Forbidden Colors booking agency, who is perhaps best known for their work with ChameleonsVox, Modern English, and Sad Lovers & Giants are finalizing plans for their inaugural Strange Day Festival, which takes place September 8 at Capitol Theater in Olympia, Washington this fall. The event promises a captivating collision of both legacy and modern post-punk acts, which is sure to make it a can’t miss event for fans of the genre worldwide.
Ghettoblaster recently caught up with festival co-organizer, Nicole Anne Francis to discuss the event and the strange wonders it has in store.
How did you come up with the concept for the festival?
My partner in Forbidden Colors, Tobias Sinclair and I, went last year and worked at Migration Festival running the door. Getting to see what Adam Bartlett (Gilead Media) and Dave Grave (20 Buck Spin) had put together at Capitol Theatre in Olympia was really impressive. We left that fest feeling really inspired.
So we contacted the venue and went to work. Bringing these amazing groundbreaking bands over to the U.S. from Europe and the UK and pairing them with great current bands has always been a huge part of Forbidden Colors, so A Strange Day Festival seemed like the next logical step.
Did you curate the festival? Is there a common thread that runs through all of the artists that are playing?
We are very hands on with our curation. In all Forbidden Colors shows, but A Strange Day Festival specifically, we want to present a great snapshot of what is relevant to the genre of post punk right now; foundational bands no one has gotten to see and bands that are doing the genre justice in the present day. We are always looking for bands that really stand out to us or bands who we loved growing up that are important to pay homage to.
It has also been a remarkable family affair. We are friends with most of the bands playing and just unbelievably grateful to them for participating. The festival poster, which will be available for Legrand Society members the day of, was designed by FOIE Graphics, who it felt great to work with again.
In addition to the Fest in Olympia on September 8, we are also throwing a pre-party on September 7 at Tonic Lounge in Portland that features a Blessure Grave reunion, Human Leather, Draa and Warm Hands. Portland’s finest, Chris from SoundcontrolPDX, will be running sound for both the fest and the pre-party. There is a thread of community and a deep passion for dark music running through everyone involved.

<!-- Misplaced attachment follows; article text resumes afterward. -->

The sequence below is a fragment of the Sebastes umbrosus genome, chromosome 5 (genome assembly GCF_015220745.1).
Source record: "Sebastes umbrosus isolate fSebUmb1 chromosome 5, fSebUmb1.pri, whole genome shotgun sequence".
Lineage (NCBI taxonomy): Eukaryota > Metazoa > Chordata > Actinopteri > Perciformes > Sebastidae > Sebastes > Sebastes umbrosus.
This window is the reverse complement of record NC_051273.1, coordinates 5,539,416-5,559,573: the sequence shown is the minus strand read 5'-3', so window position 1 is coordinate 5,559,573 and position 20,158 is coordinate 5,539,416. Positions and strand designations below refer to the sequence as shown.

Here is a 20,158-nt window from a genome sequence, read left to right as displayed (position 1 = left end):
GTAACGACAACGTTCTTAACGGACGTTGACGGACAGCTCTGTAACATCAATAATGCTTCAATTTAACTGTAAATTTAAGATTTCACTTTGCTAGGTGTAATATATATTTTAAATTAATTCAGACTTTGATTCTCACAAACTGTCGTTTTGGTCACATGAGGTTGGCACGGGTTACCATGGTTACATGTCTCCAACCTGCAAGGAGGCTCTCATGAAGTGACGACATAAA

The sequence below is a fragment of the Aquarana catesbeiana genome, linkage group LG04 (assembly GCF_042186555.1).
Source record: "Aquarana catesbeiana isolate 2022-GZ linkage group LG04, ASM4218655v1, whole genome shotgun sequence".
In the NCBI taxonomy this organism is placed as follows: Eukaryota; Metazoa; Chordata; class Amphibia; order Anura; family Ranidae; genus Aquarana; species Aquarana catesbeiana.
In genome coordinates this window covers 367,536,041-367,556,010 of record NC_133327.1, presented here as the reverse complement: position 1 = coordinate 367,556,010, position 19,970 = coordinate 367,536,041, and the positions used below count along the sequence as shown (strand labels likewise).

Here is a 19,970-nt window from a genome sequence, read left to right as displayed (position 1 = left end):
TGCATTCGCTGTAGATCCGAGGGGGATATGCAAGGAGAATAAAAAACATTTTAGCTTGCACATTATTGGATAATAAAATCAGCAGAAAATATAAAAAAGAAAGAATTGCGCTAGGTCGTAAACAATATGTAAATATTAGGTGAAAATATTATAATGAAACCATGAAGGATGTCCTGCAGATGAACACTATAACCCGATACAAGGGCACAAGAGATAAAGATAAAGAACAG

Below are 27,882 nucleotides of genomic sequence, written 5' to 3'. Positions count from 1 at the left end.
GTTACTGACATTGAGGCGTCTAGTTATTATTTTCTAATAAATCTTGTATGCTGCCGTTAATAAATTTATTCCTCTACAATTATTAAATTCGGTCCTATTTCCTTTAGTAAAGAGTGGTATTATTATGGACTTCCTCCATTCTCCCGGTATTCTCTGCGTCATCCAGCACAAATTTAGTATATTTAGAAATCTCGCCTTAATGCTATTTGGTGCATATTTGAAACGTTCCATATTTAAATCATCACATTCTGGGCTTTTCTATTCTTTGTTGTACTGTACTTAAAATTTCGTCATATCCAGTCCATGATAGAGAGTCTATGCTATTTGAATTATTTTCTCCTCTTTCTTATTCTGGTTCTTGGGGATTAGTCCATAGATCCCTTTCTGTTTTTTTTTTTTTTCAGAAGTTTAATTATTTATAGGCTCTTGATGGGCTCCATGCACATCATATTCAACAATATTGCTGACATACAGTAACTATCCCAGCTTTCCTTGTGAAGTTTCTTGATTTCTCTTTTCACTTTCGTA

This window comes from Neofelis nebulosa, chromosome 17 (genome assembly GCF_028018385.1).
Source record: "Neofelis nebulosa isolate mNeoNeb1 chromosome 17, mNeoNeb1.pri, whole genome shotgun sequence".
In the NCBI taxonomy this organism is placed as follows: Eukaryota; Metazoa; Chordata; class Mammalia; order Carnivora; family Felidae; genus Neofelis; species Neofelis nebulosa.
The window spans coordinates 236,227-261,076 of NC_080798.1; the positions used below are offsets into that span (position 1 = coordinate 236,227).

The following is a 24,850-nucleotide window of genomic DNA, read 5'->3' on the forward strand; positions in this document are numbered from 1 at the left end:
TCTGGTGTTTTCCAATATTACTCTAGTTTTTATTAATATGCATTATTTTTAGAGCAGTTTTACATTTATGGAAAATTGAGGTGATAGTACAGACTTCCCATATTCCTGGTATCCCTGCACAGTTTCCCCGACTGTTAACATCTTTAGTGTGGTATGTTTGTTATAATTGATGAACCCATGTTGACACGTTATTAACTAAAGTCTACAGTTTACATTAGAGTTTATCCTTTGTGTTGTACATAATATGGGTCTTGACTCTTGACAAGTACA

What sets this apart from other festival type events?
I think people will walk away from A Strange Day Festival knowing they witnessed something historic. One of the reasons live music is so important is because it is so ephemeral. You have this one day, just these hours, in which to experience it and then it’s gone forever. We try to provide people with memories and experiences that will last forever, so one day they can say “I was there, what an incredible moment.”
How did you decide that the legendary Chameleons were the appropriate act to headline the festival?
It’s Chameleons, they are such a genre defining band. Tobias and Mark [Burgess], have a fantastic relationship and it seemed like the perfect way to set the tone for the entire festival. We also know there were many people who missed out on seeing them during their 2015 tour, as most of those shows sold out.
Who are you most looking forward to seeing?
For me personally, it’s Have A Nice Life. They have rarely played live and they were definitely on my bucket list. That band was a sort of really important early internet discovery for many people including me. I thought it was like either get my fourth HANL related tattoo or try to book them. A very close second will be Chameleons Vox lead singer, Mark Burgess, performing his guest vocals on Soft Kill’s 2016 track “On the Inside” live for the very first time.
Will this be an annual event?
We will continue to do what we do but there will only be one A Strange Day. But talk to me in October and see how I feel, I will probably want to do it again.
What is your best or favorite memory from another festival?
My favorite live music experience ever was actually getting to see multiple dates on Kanye West’s Saint Pablo Tour this year. I have never felt so impacted. Those shows featured elements of experimental music, they had Mike Dean doing live instrumentation, there were VHS collages, moments that incorporated the audiences into the show itself. The sound alone was deafening, often over 150 decibels throughout. Kanye was on a stage that floated above the crowd, he was rarely lit often in total darkness and there were no guest performances. Anyone who underestimates that guy is a clown.
What are your loftiest goals for the event?
I want A Strange Day Festival to feel like coming home after you’ve been away for too long. The last round of early bird tickets are on sale now.
(A Strange Day details are available here:
Early bird tickets are available here: